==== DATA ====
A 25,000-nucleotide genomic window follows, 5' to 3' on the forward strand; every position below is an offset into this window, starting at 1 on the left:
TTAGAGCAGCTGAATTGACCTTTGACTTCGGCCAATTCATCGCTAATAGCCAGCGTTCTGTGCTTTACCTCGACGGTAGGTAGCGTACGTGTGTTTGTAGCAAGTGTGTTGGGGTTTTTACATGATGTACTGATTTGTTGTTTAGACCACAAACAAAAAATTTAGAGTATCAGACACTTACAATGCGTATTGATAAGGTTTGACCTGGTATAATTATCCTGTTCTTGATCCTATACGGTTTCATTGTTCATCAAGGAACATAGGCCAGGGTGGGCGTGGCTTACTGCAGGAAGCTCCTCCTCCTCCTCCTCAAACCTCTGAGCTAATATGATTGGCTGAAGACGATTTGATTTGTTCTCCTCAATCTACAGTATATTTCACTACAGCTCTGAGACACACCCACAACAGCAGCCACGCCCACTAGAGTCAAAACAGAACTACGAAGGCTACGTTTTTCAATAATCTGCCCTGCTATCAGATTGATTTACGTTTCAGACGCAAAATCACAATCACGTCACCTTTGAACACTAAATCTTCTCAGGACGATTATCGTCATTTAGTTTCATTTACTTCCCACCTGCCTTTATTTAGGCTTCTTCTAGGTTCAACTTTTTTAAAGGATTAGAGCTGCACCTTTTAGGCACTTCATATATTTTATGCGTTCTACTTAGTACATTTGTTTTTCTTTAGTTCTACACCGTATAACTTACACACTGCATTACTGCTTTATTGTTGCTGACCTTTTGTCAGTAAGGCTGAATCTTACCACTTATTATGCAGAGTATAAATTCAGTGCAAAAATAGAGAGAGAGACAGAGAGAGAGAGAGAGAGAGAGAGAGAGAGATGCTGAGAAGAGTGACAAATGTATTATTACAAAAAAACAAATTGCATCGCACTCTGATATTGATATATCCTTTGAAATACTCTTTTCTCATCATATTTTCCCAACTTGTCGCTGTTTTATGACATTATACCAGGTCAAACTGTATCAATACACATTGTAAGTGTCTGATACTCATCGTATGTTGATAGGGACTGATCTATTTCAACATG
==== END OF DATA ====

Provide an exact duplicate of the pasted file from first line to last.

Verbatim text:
A 25,000-nucleotide genomic window follows, 5' to 3' on the forward strand; every position below is an offset into this window, starting at 1 on the left:
TTAGAGCAGCTGAATTGACCTTTGACTTCGGCCAATTCATCGCTAATAGCCAGCGTTCTGTGCTTTACCTCGACGGTAGGTAGCGTACGTGTGTTTGTAGCAAGTGTGTTGGGGTTTTTACATGATGTACTGATTTGTTGTTTAGACCACAAACAAAAAATTTAGAGTATCAGACACTTACAATGCGTATTGATAAGGTTTGACCTGGTATAATTATCCTGTTCTTGATCCTATACGGTTTCATTGTTCATCAAGGAACATAGGCCAGGGTGGGCGTGGCTTACTGCAGGAAGCTCCTCCTCCTCCTCCTCAAACCTCTGAGCTAATATGATTGGCTGAAGACGATTTGATTTGTTCTCCTCAATCTACAGTATATTTCACTACAGCTCTGAGACACACCCACAACAGCAGCCACGCCCACTAGAGTCAAAACAGAACTACGAAGGCTACGTTTTTCAATAATCTGCCCTGCTATCAGATTGATTTACGTTTCAGACGCAAAATCACAATCACGTCACCTTTGAACACTAAATCTTCTCAGGACGATTATCGTCATTTAGTTTCATTTACTTCCCACCTGCCTTTATTTAGGCTTCTTCTAGGTTCAACTTTTTTAAAGGATTAGAGCTGCACCTTTTAGGCACTTCATATATTTTATGCGTTCTACTTAGTACATTTGTTTTTCTTTAGTTCTACACCGTATAACTTACACACTGCATTACTGCTTTATTGTTGCTGACCTTTTGTCAGTAAGGCTGAATCTTACCACTTATTATGCAGAGTATAAATTCAGTGCAAAAATAGAGAGAGAGACAGAGAGAGAGAGAGAGAGAGAGAGAGAGAGATGCTGAGAAGAGTGACAAATGTATTATTACAAAAAAACAAATTGCATCGCACTCTGATATTGATATATCCTTTGAAATACTCTTTTCTCATCATATTTTCCCAACTTGTCGCTGTTTTATGACATTATACCAGGTCAAACTGTATCAATACACATTGTAAGTGTCTGATACTCATCGTATGTTGATAGGGACTGATCTATTTCAACATG